background preloader

Mfortably 2.0: The Digital Citizenship Survival Kit

Mfortably 2.0: The Digital Citizenship Survival Kit
It's a simple little prop I use when teaching Digital Citizenship to our K-8 #aurorahuskies students. I love utilizing props to try to get my point across to students. To me, it helps a student retain the lesson better. Let me introduce you to Mr. Here are the items I have in my "Digital Citizenship Survival Kit" and what each item represents: Padlock The padlock is to remind students to set strong passwords and to set up passcode locks on all of their digital devices. Toothbrush I tell students to think that passwords and toothbrushes are very similar in the fact that you NEVER want to share passwords. Permanent Marker Everything that you put online is permanent....even if you hit the delete button after posting. Toothpaste Imagine the information that you are putting online is like the toothpaste coming out of the tube. The survival kit is very simple. I would love to hear suggestions you might have to make my Digital Citizenship Survival Kit even better. Related:  Netiquette & Internet Safety

How The Best Web Tools Fit Into Bloom's Digital Taxonomy There are some very popular tools and apps out there. We showcase a boatload of them here on Edudemic. But there’s been a growing trend of figuring out how to actually integrate all these together and how to effectively use the best web tools to enhance learning in the classroom. One of the most powerful visualizations to date has been the fabulous Padagogical Wheel (with an ‘a’ instead of an ‘e’) that shows how to integrate iPads into just about everything like SAMR and beyond. Now there’s a new visual guide that you should check out. It’s a pyramid that I spotted on Pinterest here . Creation I really like how you can easily tell which tools and apps work best on each level. Evaluating Next level down is evaluating which showcases one of my favorite learning resources: YouTube. Analyzing In the analyzing level, we see the Google Earth icon. Applying In the applying level, you can’t go wrong trying out Evernote in the classroom . Understanding Remembering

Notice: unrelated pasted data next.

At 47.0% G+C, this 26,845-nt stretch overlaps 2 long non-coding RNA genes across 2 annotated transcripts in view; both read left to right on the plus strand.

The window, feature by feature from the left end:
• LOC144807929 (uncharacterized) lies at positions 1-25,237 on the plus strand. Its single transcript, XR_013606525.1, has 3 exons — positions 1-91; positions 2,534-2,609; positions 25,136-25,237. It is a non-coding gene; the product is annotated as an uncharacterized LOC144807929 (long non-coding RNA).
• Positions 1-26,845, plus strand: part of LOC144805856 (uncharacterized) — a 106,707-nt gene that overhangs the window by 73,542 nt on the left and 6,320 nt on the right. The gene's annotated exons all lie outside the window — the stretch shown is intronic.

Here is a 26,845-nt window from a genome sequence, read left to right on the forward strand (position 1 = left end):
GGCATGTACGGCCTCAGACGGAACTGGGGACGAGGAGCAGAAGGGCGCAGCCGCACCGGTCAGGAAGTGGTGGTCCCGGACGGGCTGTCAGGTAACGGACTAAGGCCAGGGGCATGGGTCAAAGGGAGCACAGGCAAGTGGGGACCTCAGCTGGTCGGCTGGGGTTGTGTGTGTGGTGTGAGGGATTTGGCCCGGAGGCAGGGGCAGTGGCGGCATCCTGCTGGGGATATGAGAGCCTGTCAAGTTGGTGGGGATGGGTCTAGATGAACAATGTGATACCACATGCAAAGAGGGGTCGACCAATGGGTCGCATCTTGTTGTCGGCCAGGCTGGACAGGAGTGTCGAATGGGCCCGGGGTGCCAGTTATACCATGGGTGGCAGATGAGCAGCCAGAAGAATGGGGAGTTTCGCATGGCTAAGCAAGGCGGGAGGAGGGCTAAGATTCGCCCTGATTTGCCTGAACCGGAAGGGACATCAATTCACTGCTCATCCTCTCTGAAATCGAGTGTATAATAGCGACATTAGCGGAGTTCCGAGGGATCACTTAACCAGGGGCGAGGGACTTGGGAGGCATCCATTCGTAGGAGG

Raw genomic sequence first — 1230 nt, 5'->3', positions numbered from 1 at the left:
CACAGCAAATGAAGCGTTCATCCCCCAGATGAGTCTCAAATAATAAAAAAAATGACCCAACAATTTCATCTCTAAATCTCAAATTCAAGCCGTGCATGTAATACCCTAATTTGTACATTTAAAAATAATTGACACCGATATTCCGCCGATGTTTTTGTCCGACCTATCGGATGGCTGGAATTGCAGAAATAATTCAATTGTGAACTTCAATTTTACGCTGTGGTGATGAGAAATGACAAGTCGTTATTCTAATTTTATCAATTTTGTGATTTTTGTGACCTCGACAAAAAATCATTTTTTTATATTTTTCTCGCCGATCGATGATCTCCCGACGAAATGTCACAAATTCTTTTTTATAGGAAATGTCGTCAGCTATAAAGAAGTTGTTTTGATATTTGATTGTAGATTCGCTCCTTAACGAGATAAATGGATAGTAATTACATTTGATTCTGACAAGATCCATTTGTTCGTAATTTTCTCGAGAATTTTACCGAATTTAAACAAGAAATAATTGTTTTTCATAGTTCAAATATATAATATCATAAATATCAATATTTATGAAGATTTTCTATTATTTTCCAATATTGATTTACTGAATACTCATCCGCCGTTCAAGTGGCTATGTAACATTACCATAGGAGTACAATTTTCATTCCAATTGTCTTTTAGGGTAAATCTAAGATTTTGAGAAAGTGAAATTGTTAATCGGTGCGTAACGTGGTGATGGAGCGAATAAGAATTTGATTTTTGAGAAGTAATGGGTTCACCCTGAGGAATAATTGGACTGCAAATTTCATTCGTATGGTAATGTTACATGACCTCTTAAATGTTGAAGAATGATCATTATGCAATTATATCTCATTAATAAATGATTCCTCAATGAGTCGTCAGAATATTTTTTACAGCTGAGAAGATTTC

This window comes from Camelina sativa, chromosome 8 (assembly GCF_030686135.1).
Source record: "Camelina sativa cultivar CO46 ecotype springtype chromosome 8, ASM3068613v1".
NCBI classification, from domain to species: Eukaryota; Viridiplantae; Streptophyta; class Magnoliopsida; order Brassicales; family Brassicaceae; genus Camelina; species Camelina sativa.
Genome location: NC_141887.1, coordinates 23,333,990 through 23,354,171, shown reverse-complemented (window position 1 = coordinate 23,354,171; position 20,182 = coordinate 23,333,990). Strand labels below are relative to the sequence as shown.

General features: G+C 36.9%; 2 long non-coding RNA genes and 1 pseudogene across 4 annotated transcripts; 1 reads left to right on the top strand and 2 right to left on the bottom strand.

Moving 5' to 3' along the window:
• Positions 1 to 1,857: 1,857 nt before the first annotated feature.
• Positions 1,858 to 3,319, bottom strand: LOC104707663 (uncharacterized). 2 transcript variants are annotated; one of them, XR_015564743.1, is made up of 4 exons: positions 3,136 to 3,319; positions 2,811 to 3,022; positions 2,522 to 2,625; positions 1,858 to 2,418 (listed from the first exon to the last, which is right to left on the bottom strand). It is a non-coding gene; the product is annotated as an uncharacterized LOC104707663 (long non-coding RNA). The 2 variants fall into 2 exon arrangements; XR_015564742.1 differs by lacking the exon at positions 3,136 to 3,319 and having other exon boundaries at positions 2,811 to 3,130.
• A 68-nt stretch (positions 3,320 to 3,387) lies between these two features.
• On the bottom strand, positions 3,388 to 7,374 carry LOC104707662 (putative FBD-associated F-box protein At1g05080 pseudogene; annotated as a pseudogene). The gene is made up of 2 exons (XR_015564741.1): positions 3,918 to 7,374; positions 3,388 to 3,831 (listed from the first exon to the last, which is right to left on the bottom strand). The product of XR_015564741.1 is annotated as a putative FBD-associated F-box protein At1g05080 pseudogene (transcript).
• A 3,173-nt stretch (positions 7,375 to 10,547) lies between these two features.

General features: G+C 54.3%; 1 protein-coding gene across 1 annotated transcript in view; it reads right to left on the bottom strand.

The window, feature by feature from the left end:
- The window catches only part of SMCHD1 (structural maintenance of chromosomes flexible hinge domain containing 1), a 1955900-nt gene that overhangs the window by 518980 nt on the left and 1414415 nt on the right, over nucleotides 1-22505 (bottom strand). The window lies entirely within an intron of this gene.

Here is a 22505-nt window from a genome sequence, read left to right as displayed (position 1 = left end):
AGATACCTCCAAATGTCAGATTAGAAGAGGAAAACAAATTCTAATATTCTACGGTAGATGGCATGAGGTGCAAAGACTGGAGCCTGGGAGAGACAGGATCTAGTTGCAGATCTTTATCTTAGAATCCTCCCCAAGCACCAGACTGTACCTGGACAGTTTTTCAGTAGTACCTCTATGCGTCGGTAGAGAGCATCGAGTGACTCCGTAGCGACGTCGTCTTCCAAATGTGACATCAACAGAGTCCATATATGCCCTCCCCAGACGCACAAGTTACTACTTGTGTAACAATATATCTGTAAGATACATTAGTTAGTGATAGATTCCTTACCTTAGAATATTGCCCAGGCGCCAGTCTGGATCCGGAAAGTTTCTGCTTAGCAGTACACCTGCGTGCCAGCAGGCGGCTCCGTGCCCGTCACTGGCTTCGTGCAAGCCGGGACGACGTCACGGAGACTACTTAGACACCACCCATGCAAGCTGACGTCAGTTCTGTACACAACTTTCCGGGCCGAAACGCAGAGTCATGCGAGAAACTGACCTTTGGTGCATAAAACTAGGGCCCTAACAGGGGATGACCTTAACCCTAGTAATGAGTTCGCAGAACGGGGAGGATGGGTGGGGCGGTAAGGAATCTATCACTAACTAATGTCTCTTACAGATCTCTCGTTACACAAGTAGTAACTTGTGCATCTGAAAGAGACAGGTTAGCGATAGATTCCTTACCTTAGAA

Comfortably 2.0: The "New and Improved" Digital Citizenship Survival Kit I have been thinking about some "new" items I could add to my original Digital Citizenship Kit that I created last year. Like I said in that blog post, I love using props when teaching. After some great conversations with the good wife @jenbadura on what I should include, I have come up with some new items to include in the survival kit. Yes, you can use this with your students! After I blogged about the original kit, I had a plethora of teachers email me or send me a tweet me asking if it was okay to use this idea at their school. Packet of Seeds Any packet of seeds will do for your kit. Plug In I used a six foot extension cord and cut it so that I have the male and female end together. Mirror Imagine having the mirror attached to your computer/device. Sheet of Paper One of the most powerful items in the kit. Magnifying Glass Remember when first impressions started with a handshake? Strainer The amount of information on the internet is amazing! Soap

Easy Ways to Improve Grammar and Writing Skills One of my frustrations as a junior high teacher is using classroom time to work on basic grammar skills. With NoRedInk, I can set up practice lessons for students specific to the needs I’ve pre-assessed. I can target certain skills for either the whole class or specific students. Students can then work on them at home or when time allows. Students can personalize the sentences by choosing topics of interest. If they miss something, NoRedInk will provide second-chances and tutorials. A teacher developed this site, and it is continually growing and improving. If you are a tablet user, consider Tap to Learn’s Grammar App HD (99¢), with over 200 tutorials and 1000 questions. CC Connection: Sites and applications such as these will allow students to address and master the ELA standards in Language, specifically Conventions of Standard English1.